A friend sent me a link to the video of Jennifer Livingston addressing an e-mail she received from a viewer. This text was included in the description of the YouTube video:
WKBT anchor Jennifer Livingston took a moment during Tuesday’s morning newscast (Oct. 2, 2012) to directly address a recent email she received from a viewer complaining about her weight.
“To the person who wrote me that letter — do you think I don’t know that? That your cruel words are pointing out something that I don’t see?” Livingston asked in response. “You don’t know me. You are not a friend of mine. You are not a part of my family. And you have admitted that you don’t watch this show. So you know nothing about me but what you see on the outside. And I am much more than a number on the scale.”
When the issue of weight comes up and it sparks a huge public debate, I end up with mixed feelings.
Two things came to mind when I watched the video:
Jennifer said she’s not defined by a number on a scale and how there’s so much more to her than her weight. I can relate. I’ve talked about this within my videos. When I interact with people, I feel myself silently pleading that they can see beyond my weight and give me the chance to show them I’m so much more than just someone carrying a lot of excess weight. Not only that, but if they took that chance, they’d be rewarded for it by having my loyalty and experiencing my generosity and acceptance of them.
Come to think of it, that’s something I’ve been doing all my life. Before my weight became the focal point of my identity, I was shunned because I was born with Nystagmus. When I was a teenager, I was thought of as being the trouble maker. Certain jobs I’ve had lead to people defining me in a narrow and negative way. Then, eventually, it became about my weight.
Is it just me this has happened to? Are we all misunderstood to one degree or another and have that yearning for someone to see us for who we really are?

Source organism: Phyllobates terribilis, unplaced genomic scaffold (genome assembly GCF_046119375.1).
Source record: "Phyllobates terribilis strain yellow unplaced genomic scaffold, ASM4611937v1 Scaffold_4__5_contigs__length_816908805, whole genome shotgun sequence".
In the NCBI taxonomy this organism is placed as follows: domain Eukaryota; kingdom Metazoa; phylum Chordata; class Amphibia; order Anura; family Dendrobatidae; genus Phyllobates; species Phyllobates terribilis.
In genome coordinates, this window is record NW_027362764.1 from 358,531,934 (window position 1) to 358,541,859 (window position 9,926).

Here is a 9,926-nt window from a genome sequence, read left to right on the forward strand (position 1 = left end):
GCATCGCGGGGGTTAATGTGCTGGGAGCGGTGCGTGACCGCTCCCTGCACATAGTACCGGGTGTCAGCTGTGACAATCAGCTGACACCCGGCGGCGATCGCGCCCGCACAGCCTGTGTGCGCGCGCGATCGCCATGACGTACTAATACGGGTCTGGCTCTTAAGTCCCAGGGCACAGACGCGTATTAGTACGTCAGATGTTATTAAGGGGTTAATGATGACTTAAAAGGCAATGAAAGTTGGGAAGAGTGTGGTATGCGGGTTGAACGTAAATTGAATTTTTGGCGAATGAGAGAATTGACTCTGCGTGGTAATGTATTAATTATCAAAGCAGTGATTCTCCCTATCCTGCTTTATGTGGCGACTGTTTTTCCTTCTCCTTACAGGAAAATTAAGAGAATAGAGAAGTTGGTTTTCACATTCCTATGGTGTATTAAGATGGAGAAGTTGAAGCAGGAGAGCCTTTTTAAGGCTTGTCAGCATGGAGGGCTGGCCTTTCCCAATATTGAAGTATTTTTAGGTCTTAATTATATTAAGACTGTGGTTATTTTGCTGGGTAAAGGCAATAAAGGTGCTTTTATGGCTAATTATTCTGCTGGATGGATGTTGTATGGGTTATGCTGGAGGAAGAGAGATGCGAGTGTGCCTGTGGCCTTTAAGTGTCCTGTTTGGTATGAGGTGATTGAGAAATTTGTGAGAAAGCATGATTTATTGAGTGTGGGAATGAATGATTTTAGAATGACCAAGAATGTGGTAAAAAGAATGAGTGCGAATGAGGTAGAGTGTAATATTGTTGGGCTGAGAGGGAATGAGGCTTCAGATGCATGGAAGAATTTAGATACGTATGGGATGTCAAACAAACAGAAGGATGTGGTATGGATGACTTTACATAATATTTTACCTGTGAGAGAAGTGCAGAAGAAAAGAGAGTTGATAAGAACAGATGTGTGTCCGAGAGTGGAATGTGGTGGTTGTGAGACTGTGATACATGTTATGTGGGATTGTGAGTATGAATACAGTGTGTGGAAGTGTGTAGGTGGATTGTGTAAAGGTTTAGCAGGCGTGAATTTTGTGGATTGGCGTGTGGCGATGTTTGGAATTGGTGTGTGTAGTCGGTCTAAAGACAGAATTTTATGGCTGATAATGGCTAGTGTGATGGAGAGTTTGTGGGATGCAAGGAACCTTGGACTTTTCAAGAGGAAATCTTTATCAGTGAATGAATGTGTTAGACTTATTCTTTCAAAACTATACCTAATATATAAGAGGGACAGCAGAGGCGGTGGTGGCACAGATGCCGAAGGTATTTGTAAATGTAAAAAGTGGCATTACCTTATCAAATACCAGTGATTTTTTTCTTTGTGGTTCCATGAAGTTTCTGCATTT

The second thing that came to mind was a memoir I read a few years ago called Designated Fat Girl: A Memoir by Jennifer Joyner. Within the book, the author talks about having the dream of being a news anchor but, because of her weight, never realized that dream. She did radio. She worked in the newsroom. However, her weight kept her from what she wanted most.
Seeing Jennifer Livingston being overweight and having a career as an anchor reminded me of all the things (and there are a lot of things) I haven’t allowed myself to do because of my weight. I respect her for getting in front of the camera every day knowing full well she doesn’t fit the mold of what we’ve come to believe female TV personalities should look like. I think it takes a lot of courage to put yourself out there rather than hiding (as I do) and constantly bargaining with yourself that you’ll finally fulfill your dreams and potential once you lose the weight…only to end up ordering a pizza a few hours later (as I have done).
So, while I applaud Jennifer for the choices she made and the things she said in the video, there’s also a part of me that wishes this wasn’t an issue that got so much attention and so much backlash.
I watched another video (which I can’t embed) entitled New study suggests being overweight is the new normal.
When I saw the headline, I sighed deeply. While I don’t myself, nor anyone else who is carrying extra weight, to be treated badly, I don’t want being overweight to be thought of as “the new normal”. I don’t want to be shamed into losing weight, but I don’t want the world to adapt so much that we focus more on “fat acceptance” and less on getting physically and emotionally healthy.
Then I watched the video. Within it, there’s two women–the news anchor and a researcher who was part of a study on childhood obesity–talking about the rise of weight gain. The anchor is clearly disgusted and appalled by the idea of a growing overweight population being thought of as “normal”. She can’t hold back her disdain and can’t fathom why more people are becoming overweight when we should all know by now it’s unhealthy.
And it’s that kind of reaction that agitates me.
It’s not like overweight people are trying to convince anyone being fat is alright or somehow justifiable. Of course we know it’s unhealthy. How is being disapproving going to help things?
To summarize my confusion: It’s like I don’t want people to be fully accepting, but I don’t want them to be disgusted either. I guess the thing I hope for is that people begin to realize that obese people aren’t out of control, lazy, stupid, horrid people whose lifestyle choices are offensive. I’d like them to realize there’s a whole lot more going on under the surface and to have some compassion for that.